What a fabulous topic! Rosie mentioned Tod Browning whose films no magician should miss. Johny Eck starred in his film freaks. Eck had no legs and was himself in the employ of a magician at one point in his life, and earned his pay by being sawn in half. Actually not him, but his legged identical twin, whom he was later switched with(see Ricky Jay's Learned Pigs and Fireproof Women.)

Sandy Singer mentioned Orson Wells' contribution to deep focus in cinema. It is not entirely true that wells invented deep focus. If you watch old silent films, you'll quite regularely see shots in deep focus. A change in film stock standards later made deep focus impossible untill wells came along.

Finally, speaking of silent films, the silent film star Harold Lloyd has card trick in Expert Card Technique titled "You See".

J
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Postby Bill Mullins » 09/17/03 01:15 PM

Originally posted by jiggyjer:
If you watch old silent films, you'll quite regularely see shots in deep focus. A change in film stock standards later made deep focus impossible untill Wells came along.
Much of the innovation on Citizen Kane that Orson Welles gets credit for should really be ascribed to cinematographer Gregg Toland. His previous film, The Long Voyage Home (dir. by John Ford and starring John Wayne, Barry Fitzgerald, and other members of Ford's "stock" crew) uses many of Kane's "innovations", such as creative wipes, deep focus, odd camera angles, etc.
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Postby Guest » 09/17/03 01:32 PM

Here's one:

Nicolas Cage does the Rising Cards in "Zandalee" (a b- 'thriller' that was filmed down here in the Big Easy.) I sold him the trick while I was 'doing time' at Magic Masters New Orleans. Several months later, I was watching HBO and what-dya-know... he does the thing in the film!

Does this mean I should ask for some royalties :p ?

Doug Conn
www.dougconn.com
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Postby Bill Mullins » 09/17/03 05:19 PM

Adrien Brody was on Fresh Air (NPR) this evening. He spent a little time talking about having performed magic.
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Postby Guest » 09/19/03 01:05 PM

Vincent Price played the title role in "The Mad Magician." David Bamberg appeared as Fu Manchu in several spanish speaking films.
Dennis Loomis
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Postby Guest » 09/19/03 01:07 PM

Johnny Thompson had a brief role in a film playing the part of a grocery store manger. I can't remember the title.
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Postby Guest » 09/19/03 05:01 PM

Question of the day:
What OTHER movie,(besides "Houdini") does Tony Curtis, do some magic in?
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Postby Dustin Stinett » 09/19/03 07:43 PM

It depends on what you mean by "magic" and "do." He "performs" a straight jacket escape (while apparently hanging upside down from the basket of a hot air balloon) in "The Great Race" (the greatest movie ever made; I thank you :D ).

However, for some weird reason I'm thinking he did a trick or two in "The Boston Strangler," but I'm probably wrong (it's been a couple decades at least since I've seen that movie).

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Postby Guest » 09/19/03 08:20 PM

Dustin,
You gave a correct answer, that wasn't even the one I had in mind...I've never seen "The Great Race". I was thinking of "Spartacus", where his (slave/job) abilities to entertain his owners, included magic. He does some brief manipulations with an egg, in the slave camp.
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Postby Dustin Stinett » 09/19/03 08:54 PM

Yes, I remember that.

Thanks, but the "Great Race" doesn't really count because you can bet dollars to doughnuts that it was a stuntman who actually performed the "escape."

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Postby Guest » 09/22/03 09:06 AM

Let's not forget Christopher Hart's work in "Addams Family" and "Idle Hands". (I don't know if part of a magician counts, but what the heck)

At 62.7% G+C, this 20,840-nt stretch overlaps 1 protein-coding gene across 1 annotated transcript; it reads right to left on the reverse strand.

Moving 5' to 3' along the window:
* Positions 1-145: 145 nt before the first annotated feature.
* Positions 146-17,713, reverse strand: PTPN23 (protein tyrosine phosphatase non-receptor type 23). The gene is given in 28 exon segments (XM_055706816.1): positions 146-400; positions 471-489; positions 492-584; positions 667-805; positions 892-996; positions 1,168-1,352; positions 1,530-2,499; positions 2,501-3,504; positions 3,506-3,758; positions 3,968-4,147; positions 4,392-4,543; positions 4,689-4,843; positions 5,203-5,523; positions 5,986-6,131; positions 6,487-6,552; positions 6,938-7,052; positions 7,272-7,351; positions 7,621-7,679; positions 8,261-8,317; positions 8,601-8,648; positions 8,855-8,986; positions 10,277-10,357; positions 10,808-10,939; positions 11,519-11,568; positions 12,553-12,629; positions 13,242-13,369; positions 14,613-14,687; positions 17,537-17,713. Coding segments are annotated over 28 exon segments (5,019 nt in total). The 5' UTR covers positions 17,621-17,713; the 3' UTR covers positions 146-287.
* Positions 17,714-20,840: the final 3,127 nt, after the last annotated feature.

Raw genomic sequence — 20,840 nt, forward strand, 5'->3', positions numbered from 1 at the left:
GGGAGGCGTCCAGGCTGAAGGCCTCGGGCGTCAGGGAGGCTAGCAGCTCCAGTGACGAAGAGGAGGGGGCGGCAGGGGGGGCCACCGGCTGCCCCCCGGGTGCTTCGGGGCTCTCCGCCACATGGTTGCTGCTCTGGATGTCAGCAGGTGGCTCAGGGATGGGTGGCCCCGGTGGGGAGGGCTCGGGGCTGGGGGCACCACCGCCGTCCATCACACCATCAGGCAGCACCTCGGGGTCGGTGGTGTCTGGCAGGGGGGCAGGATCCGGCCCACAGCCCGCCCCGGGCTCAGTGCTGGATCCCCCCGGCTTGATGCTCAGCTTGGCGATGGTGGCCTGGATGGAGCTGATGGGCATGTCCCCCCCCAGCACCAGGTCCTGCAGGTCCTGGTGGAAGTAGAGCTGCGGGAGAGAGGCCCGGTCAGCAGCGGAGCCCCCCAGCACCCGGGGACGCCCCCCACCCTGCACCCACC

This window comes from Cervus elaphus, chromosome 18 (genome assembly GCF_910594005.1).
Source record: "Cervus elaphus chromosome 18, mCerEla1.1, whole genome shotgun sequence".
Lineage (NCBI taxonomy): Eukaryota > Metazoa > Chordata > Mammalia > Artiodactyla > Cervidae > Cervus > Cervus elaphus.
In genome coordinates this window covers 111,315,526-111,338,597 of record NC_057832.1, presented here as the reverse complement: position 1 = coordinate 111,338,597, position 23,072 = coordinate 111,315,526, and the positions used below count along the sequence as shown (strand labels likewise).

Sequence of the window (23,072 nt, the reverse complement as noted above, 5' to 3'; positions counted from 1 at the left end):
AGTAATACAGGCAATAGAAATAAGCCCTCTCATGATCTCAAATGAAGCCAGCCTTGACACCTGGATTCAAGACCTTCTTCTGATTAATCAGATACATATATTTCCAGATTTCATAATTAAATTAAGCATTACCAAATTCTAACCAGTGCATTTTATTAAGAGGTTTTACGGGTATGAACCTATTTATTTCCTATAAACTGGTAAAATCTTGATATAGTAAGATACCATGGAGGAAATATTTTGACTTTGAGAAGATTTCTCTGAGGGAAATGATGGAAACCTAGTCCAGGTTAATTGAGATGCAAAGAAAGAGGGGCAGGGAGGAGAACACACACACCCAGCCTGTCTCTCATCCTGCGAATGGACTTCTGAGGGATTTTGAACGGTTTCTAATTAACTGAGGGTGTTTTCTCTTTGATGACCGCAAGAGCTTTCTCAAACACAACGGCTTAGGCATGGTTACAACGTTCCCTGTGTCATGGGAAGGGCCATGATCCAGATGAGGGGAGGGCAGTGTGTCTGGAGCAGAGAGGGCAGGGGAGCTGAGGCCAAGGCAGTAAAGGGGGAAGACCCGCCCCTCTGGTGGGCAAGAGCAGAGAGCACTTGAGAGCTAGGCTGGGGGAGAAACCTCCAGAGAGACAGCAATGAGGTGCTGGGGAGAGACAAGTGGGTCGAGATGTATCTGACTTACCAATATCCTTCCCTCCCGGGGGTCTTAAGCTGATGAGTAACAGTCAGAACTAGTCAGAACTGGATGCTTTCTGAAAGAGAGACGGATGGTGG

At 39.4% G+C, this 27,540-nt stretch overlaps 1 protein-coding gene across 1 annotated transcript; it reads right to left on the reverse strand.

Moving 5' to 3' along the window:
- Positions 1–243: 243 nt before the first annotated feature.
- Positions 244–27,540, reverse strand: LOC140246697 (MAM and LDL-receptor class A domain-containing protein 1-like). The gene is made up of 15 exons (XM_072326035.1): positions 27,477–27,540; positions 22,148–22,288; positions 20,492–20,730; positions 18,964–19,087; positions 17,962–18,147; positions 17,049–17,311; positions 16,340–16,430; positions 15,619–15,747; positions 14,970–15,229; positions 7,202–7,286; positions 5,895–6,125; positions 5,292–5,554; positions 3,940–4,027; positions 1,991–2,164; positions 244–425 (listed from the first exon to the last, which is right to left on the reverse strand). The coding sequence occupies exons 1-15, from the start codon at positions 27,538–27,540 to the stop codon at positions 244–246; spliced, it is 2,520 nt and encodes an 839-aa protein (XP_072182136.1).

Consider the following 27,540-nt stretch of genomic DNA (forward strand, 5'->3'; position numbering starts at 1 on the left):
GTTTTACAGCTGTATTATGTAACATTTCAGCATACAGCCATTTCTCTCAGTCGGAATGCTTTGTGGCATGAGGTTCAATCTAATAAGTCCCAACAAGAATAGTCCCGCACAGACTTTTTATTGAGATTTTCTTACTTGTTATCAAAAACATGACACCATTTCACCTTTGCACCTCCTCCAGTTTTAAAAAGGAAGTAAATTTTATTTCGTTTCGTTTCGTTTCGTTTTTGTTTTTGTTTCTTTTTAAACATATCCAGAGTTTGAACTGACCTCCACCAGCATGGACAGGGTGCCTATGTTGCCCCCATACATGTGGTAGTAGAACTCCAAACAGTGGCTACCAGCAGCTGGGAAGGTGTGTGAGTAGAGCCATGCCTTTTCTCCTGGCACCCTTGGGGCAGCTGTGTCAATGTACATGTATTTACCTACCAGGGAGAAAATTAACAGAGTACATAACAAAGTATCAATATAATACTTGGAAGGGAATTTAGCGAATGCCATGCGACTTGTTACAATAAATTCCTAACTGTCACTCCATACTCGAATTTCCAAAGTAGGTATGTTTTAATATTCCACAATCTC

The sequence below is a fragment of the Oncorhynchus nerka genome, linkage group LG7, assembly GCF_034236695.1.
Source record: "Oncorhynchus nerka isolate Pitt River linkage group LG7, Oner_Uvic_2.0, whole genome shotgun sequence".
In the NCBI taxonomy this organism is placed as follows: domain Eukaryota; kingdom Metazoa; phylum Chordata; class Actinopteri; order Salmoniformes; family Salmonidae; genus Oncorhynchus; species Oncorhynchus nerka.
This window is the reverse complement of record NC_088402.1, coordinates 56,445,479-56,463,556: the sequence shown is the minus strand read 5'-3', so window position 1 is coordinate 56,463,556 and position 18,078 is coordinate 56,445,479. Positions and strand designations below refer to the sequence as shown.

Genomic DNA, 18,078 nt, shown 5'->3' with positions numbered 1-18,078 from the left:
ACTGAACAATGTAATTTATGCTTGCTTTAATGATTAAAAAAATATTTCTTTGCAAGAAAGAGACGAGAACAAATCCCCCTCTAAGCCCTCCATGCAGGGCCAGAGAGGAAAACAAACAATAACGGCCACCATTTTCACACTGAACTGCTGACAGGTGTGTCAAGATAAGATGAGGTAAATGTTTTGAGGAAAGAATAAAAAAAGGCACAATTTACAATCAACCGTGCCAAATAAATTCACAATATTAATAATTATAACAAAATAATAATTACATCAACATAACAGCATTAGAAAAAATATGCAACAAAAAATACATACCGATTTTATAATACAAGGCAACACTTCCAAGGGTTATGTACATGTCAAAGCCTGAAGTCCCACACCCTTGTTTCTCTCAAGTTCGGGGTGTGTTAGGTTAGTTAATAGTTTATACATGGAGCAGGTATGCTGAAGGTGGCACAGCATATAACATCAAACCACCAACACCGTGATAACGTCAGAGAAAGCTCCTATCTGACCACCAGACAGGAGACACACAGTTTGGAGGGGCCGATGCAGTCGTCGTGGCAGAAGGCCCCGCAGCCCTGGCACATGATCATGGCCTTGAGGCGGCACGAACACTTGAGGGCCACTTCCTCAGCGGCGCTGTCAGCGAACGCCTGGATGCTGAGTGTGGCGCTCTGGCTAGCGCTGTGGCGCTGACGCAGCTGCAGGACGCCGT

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Postby Guest » 09/23/03 02:33 AM

I was fascinated by the fancy card work in "Gilda," the classic 1940s film with Rita Hayworth and Glenn Ford. The Ford character goes up to a blackjack table and plays a couple hands, and when the dealer is shuffling for the next hand, the Ford character calls "Stop" or something, and the dealer has to allow him to give it a shuffle.

The camera goes to a closeup of his hands, and the shuffling is so smooth and able that it's a thing of beauty. You just know that the Ford character cheated in some way.

I've always wondered whose hands they were. Does anybody know?
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Postby David Alexander » 10/05/03 02:20 PM

Bob Haskell is the credited magic consulant for the Vincent Price vehicle, "The Mad Magician," which was just shown at a Hollywood film festival in glorious 3-D. It was great fun, even though it was something of a knock-off of the House of Wax.

I do not know who built the props or what happened to them after the film was completed.

Price did a wonderful job playing a magician driven insane by a greedy ex-wife and unscrupulous fellow performers, one of whom has his head sawed off. As I said, great fun!
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Postby Robert Allen » 10/05/03 07:41 PM

Jack Palance played Simon Magus in _The_Silver_Chalice_ opposite Paul Newman.
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Postby Guest » 01/21/07 03:11 PM

For those who look for Magic in the Movies.

My wife is watching "Bright Young Things" which is on Showtime this month (she's using the Comcast "On Demand" to watch it.) and the character "Adam" (Stephen Campbell Moore) does a quick Chink-a-Chink (no offense intended) with coins. Also, the character that is watching "Adam" does a coin roll while discussing the trick after the performance.

JMD
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Postby Guest » 01/24/07 11:15 PM

Here is some magic in movies not mentioned:

Modesty Blaise (1966) - Silvan appears as the evil henchman Pacco. Some billiard manipulation, appearing cane and other tricks.

King of Masks (1996) - The main character is a master of the old Art of Sichuan Mask Changing (reminiscent of Jeff McBride's mask routine) in search of an apprentice to pass on his art. Beautiful performances of this little known art.

Orlando (1992) - Heathcote Williams does a French drop coin vanish. And if I remember correctly, Robert Houdin's Orange Tree automaton makes an appearance.
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Postby Guest » 01/25/07 07:24 AM

John Woo's movie 'Blackjack (1996)' with Dolph Lundgren starring, has a lot of magic in it too. John Woo also used magic in one of the Mission impossible films.